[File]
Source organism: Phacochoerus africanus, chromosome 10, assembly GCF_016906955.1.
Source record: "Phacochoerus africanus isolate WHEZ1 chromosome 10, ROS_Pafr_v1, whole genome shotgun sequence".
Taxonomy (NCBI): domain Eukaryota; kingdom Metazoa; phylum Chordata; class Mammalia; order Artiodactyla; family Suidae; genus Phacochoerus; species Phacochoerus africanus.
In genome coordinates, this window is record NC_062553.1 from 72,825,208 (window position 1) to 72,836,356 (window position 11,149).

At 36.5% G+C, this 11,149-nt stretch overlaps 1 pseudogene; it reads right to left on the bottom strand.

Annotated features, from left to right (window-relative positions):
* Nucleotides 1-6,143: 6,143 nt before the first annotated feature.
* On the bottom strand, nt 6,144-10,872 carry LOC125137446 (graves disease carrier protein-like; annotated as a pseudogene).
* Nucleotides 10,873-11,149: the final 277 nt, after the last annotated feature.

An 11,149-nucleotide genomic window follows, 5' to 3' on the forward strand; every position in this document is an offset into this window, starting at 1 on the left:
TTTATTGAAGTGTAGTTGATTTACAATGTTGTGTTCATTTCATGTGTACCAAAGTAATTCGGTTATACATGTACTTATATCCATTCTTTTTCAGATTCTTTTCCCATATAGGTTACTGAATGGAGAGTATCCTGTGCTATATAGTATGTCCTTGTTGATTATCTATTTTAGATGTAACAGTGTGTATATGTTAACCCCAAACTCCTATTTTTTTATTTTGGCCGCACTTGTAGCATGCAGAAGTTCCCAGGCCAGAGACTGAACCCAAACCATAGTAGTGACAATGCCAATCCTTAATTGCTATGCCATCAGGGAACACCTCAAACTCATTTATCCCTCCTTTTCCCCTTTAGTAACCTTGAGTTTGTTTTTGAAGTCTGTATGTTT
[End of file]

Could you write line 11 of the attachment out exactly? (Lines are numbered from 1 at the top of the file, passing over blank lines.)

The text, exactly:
TTTATTGAAGTGTAGTTGATTTACAATGTTGTGTTCATTTCATGTGTACCAAAGTAATTCGGTTATACATGTACTTATATCCATTCTTTTTCAGATTCTTTTCCCATATAGGTTACTGAATGGAGAGTATCCTGTGCTATATAGTATGTCCTTGTTGATTATCTATTTTAGATGTAACAGTGTGTATATGTTAACCCCAAACTCCTATTTTTTTATTTTGGCCGCACTTGTAGCATGCAGAAGTTCCCAGGCCAGAGACTGAACCCAAACCATAGTAGTGACAATGCCAATCCTTAATTGCTATGCCATCAGGGAACACCTCAAACTCATTTATCCCTCCTTTTCCCCTTTAGTAACCTTGAGTTTGTTTTTGAAGTCTGTATGTTT